Career Countdown

As fellows approach their final year of training, we hear a lot of the same questions…

When should you begin your permanent job search during fellowship? What is the best resource for finding a community that fits your personal and professional life? How about contract negotiations?

We want to help! Here is our step-by-step guide to help you prepare for your search, find that dream job, and land it.

The following articles are arranged into 3-month sections, counting down to your future start date, so you can plan ahead or read as you need!

Good Call Advice

16-12 months prior to practice

1Obtain salary information for your specialty in areas you are interested in. 

2020 Physician Compensation Reports

You've worked hard throughout medical school, then residency, and now fellowship. How will that reflect in your salary and benefits? [display_register_button url=""]

2Identify your personal needs and desires (community, schools, cost of living) 

Communities and Living expenses

Communities and Living Costs

Where in the world will your career take you? From big cities to wide open spaces, the US offers an abundance of options. Click to Read

3Evaluate your professional needs and goals (location, climate, practice type, etc.) 

Sneak Peek: A Day In The Life

Fellowship provides a lot of great insight, but what does clinical practice look like in other locations or settings? Click to Read (free)

Good Call Advice

12-8 months prior to practice

4Search for job openings in the areas you are interested in

Searching for your ideal job

There is a vast array of employers and jobs in the US to choose from - where do you start? Here are some tips to get the ball rolling... ? Click to Read(free)

5Create or update your dynamic and professional CV and cover letter

5 tips for a great CV (and cover letters, too!)

Your CV is often the first contact you have with potential employers. Instead of just dusting off the old CV you have and sending it out, here are 5 tips to help you create a CV that will make a real impression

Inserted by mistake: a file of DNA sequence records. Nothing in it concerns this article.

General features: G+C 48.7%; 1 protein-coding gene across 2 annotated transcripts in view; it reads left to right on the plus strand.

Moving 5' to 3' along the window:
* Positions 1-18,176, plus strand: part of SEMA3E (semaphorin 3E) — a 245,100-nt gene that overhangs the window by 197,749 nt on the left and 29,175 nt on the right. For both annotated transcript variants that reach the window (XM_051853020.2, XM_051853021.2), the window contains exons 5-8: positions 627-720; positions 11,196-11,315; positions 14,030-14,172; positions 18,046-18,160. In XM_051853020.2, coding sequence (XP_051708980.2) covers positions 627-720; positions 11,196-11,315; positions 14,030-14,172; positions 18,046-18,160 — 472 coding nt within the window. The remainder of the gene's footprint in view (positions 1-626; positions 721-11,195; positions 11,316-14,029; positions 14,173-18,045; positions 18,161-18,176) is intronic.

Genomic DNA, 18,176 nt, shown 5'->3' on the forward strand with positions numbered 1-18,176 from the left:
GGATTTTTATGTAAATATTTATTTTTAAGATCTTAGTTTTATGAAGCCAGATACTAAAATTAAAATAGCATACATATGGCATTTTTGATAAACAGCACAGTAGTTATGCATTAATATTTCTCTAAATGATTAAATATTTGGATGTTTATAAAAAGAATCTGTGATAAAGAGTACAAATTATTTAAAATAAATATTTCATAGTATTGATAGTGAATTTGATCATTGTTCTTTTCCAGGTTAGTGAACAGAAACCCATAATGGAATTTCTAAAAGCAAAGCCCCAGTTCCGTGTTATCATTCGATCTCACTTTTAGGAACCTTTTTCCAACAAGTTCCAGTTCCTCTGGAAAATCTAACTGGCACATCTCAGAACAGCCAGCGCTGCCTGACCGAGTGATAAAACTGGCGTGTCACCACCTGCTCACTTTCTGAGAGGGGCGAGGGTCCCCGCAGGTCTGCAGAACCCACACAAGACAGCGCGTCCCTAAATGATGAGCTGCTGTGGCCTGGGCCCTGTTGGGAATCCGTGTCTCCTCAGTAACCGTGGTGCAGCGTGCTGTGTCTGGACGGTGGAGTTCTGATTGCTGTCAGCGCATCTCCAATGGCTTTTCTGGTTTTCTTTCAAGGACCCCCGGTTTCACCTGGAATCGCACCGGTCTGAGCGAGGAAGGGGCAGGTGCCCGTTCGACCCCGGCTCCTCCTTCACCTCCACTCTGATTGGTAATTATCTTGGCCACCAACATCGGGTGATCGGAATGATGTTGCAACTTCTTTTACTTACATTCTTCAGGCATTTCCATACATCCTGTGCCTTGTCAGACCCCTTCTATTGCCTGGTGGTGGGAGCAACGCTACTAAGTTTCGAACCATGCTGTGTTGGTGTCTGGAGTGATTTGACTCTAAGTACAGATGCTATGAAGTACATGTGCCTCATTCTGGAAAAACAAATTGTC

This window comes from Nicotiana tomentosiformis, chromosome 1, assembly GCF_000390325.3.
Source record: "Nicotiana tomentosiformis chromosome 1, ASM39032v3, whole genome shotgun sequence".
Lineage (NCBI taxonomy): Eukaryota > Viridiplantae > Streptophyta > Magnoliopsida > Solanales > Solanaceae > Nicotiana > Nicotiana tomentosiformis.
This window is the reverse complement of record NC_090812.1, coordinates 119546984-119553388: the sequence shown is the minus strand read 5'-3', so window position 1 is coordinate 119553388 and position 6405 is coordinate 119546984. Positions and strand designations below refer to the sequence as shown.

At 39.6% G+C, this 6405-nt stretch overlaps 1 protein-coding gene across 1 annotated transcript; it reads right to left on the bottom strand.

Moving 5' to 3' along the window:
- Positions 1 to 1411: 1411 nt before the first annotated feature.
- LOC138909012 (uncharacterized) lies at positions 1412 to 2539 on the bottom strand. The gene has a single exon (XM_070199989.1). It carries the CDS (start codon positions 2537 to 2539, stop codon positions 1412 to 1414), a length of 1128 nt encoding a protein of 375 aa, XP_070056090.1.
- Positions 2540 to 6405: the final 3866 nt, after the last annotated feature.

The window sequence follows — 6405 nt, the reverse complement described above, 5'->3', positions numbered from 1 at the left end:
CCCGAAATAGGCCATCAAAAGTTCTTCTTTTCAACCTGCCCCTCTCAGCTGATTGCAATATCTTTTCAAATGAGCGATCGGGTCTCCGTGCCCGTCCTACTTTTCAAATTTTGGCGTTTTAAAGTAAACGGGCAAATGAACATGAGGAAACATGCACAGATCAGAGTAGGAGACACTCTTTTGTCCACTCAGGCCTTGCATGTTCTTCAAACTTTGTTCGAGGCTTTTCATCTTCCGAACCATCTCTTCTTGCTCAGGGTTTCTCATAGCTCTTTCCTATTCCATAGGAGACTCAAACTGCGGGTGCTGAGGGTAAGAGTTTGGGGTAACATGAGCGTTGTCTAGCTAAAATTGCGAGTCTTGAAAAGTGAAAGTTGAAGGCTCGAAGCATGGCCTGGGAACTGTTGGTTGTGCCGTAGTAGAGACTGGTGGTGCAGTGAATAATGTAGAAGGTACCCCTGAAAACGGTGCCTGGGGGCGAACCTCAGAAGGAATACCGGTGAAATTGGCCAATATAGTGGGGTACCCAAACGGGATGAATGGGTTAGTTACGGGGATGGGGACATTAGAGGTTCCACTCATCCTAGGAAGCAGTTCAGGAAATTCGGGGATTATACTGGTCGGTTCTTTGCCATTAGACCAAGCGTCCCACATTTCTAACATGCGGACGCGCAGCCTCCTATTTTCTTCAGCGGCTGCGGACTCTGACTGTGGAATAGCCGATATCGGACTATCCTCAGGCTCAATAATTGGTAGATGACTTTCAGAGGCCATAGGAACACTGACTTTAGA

Click to Read

6Display your personal brand from your new CV across online platforms and build an online social media community. 

Social Media for Physicians

Social media has evolved into a valuable tool that can be used to educate, collaborate and advocate, and can often be a great creative outlet. It can also be the first impression you give to employers, so it's a good idea to be intentional with your online identity Click to Read

Good Call Advice

8-3 months prior to practice

7Prepare for phone, virtual and onsite interviews

Interview like a pro!

You found the job, submitted a stellar CV, and now they want to meet you? No pressure - it's nothing you and a little preparation can't handle! Click to Read

8Have an understanding of employment contracts and your offer priorities, and locate a lawyer in the state to review the agreement 


Employment Contracts and Negotiations

Signing your first employment agreement is arguably one of the most important parts about landing your first permanent position. Click to Read

9Obtain your credentialing packet from MLS for privileges and apply for new licenses 3 months prior to practice

Licensing and Privileges

Time to start planning for your license. Here's a table indicating the average amount of time to get a state license. Some states also participate in the Interstate License Compact.* See below to learn more about eligibility to participate. Click to Read (free)

Good Call Advice

3 months prior to practice

10 This time will be spent confirming privileges and professional insurance are in place, potentially relocating to a new state and getting to know your new colleagues

Credentialing 101

Now that you have the job, the next step will be the Credentialing Process. If you have been through it you know what to expect. If you haven’t been through it, it will be an eye opener Click to Read (free)

Do you know what your CMS account says?

When you get privileges to work or moonlight, the facility has also likely enrolled you with their payors. Click to Read

How to read a COI

When a physician applies for privileges at a hospital, they are required to have professional liability insurance. When that physician is an employee of the hospital, the insurance is provided by the employing facility
Click to Read